An amazing fortnight
Last year’s Paralympic games were an unprecedented moment for the UK disability movement. Hour after hour of prime-time TV was dedicated not just to Paralympic sport, but discussion of the particular challenges that are faced by disabled young people.
In closing the games, Lord Coe said the Paralympics had a “Seismic effect in shifting public attitudes.” He added. “I don’t think people will ever see disability in the same way again”.
Research at the time showed that eight out of ten British adults said that the Paralympics had a positive impact on the way disabled people are viewed by the public. Anecdotes seem to confirm this – several (totally un-sporty) disabled friends tell stories of children asking them if they are Paralympians. And for young disabled people, how can we measure the value of positive role models – successful people who ‘look like me’.
But did things really change?
In the run-up to the Olympics, £400 million was spent on making public transport more accessible. Since the games, Sport England have invested £10million in disability sport. They are both large amounts of money, but are we seeing any real change?
The overwhelming majority of public transport is still not accessible for disabled people- the main conclusion of a recent report from the Transport Committee. And where, for example, train companies are prepared to support disabled customers, they require weeks of notice, eliminating any kind of spontaneity. Similarly, has the investment in sport made any impact on the daily experience of disabled people. We still hear reports of local facilities like gyms and swimming pools being simply inaccessible.
One step forward, two steps back?
Since the Paralympics, two major issues have dominated the headlines with regards to disability; work capability assessments and the Bedroom Tax.
Atos, controversial sponsor of the Paralympics, assesses people on their fitness to work, helping decide whether they should continue receiving benefits. Atos currently conduct more than 100,000 assessments per month. Last year, almost half a million people appealed against Atos’ decision, 39% of which had the decision overturned. Leaving aside the huge emotional cost of choosing to appeal the decision, the appeals process itself costs the tax payer about £60m a year.
The Bedroom Tax is a welfare change which cuts the amount of benefit given to people deemed to have a spare bedroom in their home. In theory, it encourages people to move from larger to smaller council houses, freeing up larger homes for larger families. However, the reality is more complicated than that. There is a real shortage of smaller properties, so no guarantee that one can be found in the local area. Those who remain in their ‘too large’ home will lose an average of over £700 a year in benefits.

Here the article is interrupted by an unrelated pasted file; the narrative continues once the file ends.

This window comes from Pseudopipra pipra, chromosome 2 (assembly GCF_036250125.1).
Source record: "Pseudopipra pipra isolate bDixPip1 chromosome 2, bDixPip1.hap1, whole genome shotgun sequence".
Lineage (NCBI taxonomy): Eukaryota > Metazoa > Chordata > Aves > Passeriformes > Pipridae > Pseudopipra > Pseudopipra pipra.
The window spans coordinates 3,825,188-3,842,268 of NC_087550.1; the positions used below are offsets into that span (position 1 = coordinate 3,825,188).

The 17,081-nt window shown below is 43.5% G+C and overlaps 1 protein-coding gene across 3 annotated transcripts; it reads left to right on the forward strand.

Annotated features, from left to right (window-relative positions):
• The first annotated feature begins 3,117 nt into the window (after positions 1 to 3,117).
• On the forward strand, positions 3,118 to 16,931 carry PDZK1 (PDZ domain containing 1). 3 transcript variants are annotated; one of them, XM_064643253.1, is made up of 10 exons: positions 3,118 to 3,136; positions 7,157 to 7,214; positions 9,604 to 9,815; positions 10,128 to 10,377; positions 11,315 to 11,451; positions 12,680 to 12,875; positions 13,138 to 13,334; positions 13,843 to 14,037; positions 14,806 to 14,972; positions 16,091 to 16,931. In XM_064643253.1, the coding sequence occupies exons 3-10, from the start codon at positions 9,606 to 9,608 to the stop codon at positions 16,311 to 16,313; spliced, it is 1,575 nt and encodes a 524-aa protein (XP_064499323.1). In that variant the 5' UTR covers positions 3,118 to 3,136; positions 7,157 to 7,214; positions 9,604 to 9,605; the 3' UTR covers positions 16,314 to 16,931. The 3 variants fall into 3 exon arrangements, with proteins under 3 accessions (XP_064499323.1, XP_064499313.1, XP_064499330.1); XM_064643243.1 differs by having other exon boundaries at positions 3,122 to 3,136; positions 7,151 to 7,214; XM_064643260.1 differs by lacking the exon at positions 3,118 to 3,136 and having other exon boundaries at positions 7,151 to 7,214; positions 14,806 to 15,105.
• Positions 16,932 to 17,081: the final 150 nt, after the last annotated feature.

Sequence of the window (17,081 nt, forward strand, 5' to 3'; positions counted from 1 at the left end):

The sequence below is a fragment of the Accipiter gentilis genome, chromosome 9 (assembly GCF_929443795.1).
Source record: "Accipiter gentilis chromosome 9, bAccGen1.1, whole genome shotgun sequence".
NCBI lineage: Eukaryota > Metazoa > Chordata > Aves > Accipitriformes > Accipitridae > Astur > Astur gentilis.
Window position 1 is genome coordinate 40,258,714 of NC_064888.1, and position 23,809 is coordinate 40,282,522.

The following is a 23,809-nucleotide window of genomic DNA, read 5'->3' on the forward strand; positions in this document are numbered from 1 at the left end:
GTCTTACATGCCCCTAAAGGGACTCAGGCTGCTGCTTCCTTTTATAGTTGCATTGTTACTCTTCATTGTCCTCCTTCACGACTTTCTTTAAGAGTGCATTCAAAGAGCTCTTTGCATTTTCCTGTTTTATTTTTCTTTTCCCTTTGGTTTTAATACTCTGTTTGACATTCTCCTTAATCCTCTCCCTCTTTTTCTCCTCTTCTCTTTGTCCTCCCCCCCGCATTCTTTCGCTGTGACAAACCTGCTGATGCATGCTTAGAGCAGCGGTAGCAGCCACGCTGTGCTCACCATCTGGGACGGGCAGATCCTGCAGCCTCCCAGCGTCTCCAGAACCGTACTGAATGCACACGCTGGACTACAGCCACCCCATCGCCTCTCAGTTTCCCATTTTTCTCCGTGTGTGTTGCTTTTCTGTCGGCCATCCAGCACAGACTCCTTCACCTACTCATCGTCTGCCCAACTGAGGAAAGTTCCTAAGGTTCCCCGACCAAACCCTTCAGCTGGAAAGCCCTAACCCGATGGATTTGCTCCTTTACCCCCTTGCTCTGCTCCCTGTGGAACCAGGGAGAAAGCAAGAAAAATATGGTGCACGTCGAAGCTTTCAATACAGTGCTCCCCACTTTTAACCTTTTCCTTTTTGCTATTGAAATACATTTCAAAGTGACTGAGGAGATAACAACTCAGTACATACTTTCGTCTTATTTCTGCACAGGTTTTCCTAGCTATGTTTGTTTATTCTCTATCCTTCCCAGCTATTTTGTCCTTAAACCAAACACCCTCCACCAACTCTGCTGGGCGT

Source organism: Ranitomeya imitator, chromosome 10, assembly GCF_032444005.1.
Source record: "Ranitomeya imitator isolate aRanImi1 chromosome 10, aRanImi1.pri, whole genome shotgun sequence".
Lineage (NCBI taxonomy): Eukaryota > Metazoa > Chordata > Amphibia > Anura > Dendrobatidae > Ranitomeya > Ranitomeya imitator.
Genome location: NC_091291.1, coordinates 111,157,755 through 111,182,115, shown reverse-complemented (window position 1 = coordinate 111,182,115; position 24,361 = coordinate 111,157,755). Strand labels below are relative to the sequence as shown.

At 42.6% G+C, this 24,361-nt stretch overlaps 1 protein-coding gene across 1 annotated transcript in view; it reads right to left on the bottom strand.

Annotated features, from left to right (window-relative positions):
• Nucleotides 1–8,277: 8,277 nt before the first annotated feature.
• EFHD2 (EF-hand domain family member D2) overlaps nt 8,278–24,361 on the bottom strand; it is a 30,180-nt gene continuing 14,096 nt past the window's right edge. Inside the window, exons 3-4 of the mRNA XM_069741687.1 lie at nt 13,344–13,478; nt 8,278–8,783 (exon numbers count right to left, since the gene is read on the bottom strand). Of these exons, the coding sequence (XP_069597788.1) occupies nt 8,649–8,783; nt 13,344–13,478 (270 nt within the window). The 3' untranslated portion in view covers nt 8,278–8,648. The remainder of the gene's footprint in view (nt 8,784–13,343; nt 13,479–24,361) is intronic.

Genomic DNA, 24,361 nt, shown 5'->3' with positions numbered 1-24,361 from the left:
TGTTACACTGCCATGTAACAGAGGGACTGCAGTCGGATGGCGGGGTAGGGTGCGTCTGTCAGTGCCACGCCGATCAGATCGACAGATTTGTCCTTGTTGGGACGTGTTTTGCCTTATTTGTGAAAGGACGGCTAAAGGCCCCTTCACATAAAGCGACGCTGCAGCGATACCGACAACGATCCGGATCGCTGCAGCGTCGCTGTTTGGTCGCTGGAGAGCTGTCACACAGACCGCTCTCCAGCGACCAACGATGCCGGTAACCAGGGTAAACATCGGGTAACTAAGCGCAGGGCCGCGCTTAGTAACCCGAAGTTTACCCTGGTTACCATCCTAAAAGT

Of the 670,000 households affected by the bedroom tax, nearly two thirds have members who are disabled or ill. Disabled people may need a spare room for all kinds of reasons – from needing a carer to regularly spend the night, to storing large equipment. This month the United Nation’s special rapporteur on housing criticised the tax and called for it to be stopped as it unfairly affects the very poorest in our society.
That’s not to say that as a nation we shouldn’t be wise in how we spend money. We should assess and judge how best to support those who need help. But the processes should be fair, transparent and respectful. They should not unfairly target the poorest and least empowered people in our communities.
One year on from the Paralympics, what has changed? The games had some really positive outcomes – mainly around changing people’s perception of disability. But this year two government policies are having a detrimental effect on the daily lives of hundreds of thousands of disabled people. Not the ‘superhumans’ that were trumpeted on Channel 4, but ordinary humans who need a little extra support. As a nation, we were justifiably proud of our Paralympians. But I fear that the last year will be remembered more for the cuts and injustices faced by disabled people than their moment of sporting glory.
How should we as Christians respond to this? Recognising the increasing need to include disabled people in all aspects of public life, Livability recently launched the ‘Churches Inc charter’; which seeks to encourage churches to better welcome disabled people into their midst and building genuine, meaningful relationships- beyond the Sunday service.
Since its launch, the charter, organised in partnership with Premier Christian Radio and Through the Roof, has received hundreds of signatures to date and the support of several high profile people including the Archbishop of Canterbury Justin Welby.
To find out more and to sign up to the charter visit www.churchesinc.co.uk